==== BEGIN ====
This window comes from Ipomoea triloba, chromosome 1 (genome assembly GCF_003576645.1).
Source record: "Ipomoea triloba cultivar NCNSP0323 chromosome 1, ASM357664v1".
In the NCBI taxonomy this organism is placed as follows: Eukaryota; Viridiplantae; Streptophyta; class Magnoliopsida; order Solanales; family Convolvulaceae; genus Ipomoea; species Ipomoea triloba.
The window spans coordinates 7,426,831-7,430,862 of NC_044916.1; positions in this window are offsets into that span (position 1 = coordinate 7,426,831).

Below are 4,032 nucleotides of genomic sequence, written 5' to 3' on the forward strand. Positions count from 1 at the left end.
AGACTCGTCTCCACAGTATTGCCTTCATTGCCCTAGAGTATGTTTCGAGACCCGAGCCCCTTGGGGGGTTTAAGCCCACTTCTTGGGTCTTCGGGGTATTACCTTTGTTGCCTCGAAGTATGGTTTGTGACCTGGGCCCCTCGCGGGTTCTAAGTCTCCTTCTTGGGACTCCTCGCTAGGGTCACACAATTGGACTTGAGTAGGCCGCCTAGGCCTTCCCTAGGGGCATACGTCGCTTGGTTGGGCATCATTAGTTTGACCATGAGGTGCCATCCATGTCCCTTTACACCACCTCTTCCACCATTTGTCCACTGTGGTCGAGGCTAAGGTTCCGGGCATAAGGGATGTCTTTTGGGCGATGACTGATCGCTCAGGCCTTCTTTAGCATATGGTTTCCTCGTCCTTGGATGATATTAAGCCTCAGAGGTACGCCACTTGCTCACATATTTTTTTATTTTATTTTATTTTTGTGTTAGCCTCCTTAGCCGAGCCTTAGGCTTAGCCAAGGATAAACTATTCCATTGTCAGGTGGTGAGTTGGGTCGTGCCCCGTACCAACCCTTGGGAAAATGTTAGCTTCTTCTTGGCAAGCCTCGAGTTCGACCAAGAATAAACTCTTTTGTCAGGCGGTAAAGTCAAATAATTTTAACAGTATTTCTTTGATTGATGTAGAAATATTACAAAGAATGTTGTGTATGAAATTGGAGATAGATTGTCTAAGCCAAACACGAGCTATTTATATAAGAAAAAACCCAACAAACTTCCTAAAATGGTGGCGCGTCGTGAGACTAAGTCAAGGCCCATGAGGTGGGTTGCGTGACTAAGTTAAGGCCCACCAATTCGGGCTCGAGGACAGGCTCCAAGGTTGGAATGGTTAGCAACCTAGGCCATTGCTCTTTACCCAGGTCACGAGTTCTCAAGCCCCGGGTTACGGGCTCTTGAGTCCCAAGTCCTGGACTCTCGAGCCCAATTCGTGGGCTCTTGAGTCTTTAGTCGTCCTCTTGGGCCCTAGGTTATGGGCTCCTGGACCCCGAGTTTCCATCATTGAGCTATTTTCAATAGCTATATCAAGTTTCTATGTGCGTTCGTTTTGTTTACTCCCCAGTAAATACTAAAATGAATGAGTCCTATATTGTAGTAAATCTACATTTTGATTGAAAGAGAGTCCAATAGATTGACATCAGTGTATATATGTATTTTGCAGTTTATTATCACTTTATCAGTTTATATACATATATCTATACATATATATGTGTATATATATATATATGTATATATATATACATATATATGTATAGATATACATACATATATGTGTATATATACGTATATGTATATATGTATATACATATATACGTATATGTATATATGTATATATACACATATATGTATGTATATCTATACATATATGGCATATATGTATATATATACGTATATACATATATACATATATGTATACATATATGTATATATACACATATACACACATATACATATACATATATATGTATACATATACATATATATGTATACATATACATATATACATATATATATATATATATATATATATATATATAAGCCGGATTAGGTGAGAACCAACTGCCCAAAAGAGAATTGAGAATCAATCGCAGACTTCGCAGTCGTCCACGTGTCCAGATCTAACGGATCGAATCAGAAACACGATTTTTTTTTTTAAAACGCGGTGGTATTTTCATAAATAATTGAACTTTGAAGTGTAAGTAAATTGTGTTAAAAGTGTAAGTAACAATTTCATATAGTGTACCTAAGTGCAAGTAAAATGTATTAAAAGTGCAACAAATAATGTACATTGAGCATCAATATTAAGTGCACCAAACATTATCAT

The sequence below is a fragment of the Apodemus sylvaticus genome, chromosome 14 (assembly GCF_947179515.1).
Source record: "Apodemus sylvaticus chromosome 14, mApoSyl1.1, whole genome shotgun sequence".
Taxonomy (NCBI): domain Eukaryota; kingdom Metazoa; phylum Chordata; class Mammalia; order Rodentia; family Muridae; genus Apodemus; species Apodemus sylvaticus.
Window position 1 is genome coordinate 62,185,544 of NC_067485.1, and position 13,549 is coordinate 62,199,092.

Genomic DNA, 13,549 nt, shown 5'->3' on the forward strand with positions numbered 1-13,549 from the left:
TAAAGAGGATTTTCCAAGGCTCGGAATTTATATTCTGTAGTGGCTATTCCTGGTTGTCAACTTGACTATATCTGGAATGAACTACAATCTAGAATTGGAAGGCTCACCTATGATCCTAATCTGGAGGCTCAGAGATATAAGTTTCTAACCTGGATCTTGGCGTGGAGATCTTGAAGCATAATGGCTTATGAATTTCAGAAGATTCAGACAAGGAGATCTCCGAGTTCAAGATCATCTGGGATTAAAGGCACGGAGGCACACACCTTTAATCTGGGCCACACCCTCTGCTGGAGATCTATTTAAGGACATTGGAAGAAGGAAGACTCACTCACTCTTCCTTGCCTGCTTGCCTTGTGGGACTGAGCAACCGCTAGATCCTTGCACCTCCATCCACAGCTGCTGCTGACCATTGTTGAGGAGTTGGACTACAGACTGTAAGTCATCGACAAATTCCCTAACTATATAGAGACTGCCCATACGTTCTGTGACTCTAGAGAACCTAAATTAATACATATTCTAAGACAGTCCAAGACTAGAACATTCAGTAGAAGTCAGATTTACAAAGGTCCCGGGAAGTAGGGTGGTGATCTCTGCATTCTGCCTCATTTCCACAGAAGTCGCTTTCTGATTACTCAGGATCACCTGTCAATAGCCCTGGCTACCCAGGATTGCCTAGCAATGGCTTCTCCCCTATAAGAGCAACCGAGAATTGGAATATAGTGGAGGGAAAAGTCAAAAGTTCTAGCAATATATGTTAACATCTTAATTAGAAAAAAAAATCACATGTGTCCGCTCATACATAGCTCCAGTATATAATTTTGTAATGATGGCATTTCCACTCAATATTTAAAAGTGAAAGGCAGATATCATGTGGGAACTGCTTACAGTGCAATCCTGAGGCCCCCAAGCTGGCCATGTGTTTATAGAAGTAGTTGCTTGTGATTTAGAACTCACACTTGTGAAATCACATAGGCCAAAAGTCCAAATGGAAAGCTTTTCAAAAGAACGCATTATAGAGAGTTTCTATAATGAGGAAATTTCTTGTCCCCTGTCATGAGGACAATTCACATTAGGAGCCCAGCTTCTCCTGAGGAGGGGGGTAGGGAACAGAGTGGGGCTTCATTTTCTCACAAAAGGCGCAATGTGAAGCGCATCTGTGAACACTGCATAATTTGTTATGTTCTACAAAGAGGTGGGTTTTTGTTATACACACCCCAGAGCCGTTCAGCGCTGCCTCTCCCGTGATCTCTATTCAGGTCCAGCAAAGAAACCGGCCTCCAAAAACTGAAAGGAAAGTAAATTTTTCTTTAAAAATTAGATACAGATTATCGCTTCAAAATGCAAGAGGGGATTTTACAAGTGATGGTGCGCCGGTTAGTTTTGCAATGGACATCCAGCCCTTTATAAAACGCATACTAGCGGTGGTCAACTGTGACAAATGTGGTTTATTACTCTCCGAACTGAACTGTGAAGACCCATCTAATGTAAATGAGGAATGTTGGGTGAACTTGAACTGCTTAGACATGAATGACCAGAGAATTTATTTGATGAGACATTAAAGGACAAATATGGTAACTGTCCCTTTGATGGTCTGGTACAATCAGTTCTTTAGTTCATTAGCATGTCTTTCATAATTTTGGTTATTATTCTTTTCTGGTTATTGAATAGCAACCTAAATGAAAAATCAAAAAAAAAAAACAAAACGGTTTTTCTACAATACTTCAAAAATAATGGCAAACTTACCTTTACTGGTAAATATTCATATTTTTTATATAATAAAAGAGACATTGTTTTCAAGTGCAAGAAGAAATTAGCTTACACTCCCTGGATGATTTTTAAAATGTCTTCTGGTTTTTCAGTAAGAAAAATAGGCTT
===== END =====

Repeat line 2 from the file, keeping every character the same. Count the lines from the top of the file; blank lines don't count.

Source record: "Ipomoea triloba cultivar NCNSP0323 chromosome 1, ASM357664v1".